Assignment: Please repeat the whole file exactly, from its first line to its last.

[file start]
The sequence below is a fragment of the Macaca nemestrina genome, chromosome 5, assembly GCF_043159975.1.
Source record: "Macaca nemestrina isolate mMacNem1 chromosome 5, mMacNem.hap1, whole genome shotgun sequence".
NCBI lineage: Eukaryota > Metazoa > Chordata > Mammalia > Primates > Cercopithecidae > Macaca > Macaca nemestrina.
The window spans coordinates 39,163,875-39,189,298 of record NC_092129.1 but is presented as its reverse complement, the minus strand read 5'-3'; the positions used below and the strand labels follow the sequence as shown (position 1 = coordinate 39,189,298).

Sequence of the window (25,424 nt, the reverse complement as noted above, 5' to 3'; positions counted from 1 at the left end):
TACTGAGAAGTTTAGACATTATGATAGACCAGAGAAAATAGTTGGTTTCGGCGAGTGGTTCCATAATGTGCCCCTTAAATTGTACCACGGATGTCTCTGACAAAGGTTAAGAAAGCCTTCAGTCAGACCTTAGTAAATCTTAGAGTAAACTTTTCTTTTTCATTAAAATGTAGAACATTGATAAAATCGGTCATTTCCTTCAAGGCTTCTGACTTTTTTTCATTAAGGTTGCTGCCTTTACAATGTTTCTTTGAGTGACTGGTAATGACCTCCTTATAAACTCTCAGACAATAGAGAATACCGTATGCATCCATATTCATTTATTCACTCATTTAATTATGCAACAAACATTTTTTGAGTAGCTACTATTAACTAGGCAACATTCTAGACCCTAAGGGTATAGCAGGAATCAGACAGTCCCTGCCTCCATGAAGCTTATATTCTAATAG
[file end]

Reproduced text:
The sequence below is a fragment of the Macaca nemestrina genome, chromosome 5, assembly GCF_043159975.1.
Source record: "Macaca nemestrina isolate mMacNem1 chromosome 5, mMacNem.hap1, whole genome shotgun sequence".
NCBI lineage: Eukaryota > Metazoa > Chordata > Mammalia > Primates > Cercopithecidae > Macaca > Macaca nemestrina.
The window spans coordinates 39,163,875-39,189,298 of record NC_092129.1 but is presented as its reverse complement, the minus strand read 5'-3'; the positions used below and the strand labels follow the sequence as shown (position 1 = coordinate 39,189,298).

Sequence of the window (25,424 nt, the reverse complement as noted above, 5' to 3'; positions counted from 1 at the left end):
TACTGAGAAGTTTAGACATTATGATAGACCAGAGAAAATAGTTGGTTTCGGCGAGTGGTTCCATAATGTGCCCCTTAAATTGTACCACGGATGTCTCTGACAAAGGTTAAGAAAGCCTTCAGTCAGACCTTAGTAAATCTTAGAGTAAACTTTTCTTTTTCATTAAAATGTAGAACATTGATAAAATCGGTCATTTCCTTCAAGGCTTCTGACTTTTTTTCATTAAGGTTGCTGCCTTTACAATGTTTCTTTGAGTGACTGGTAATGACCTCCTTATAAACTCTCAGACAATAGAGAATACCGTATGCATCCATATTCATTTATTCACTCATTTAATTATGCAACAAACATTTTTTGAGTAGCTACTATTAACTAGGCAACATTCTAGACCCTAAGGGTATAGCAGGAATCAGACAGTCCCTGCCTCCATGAAGCTTATATTCTAATAG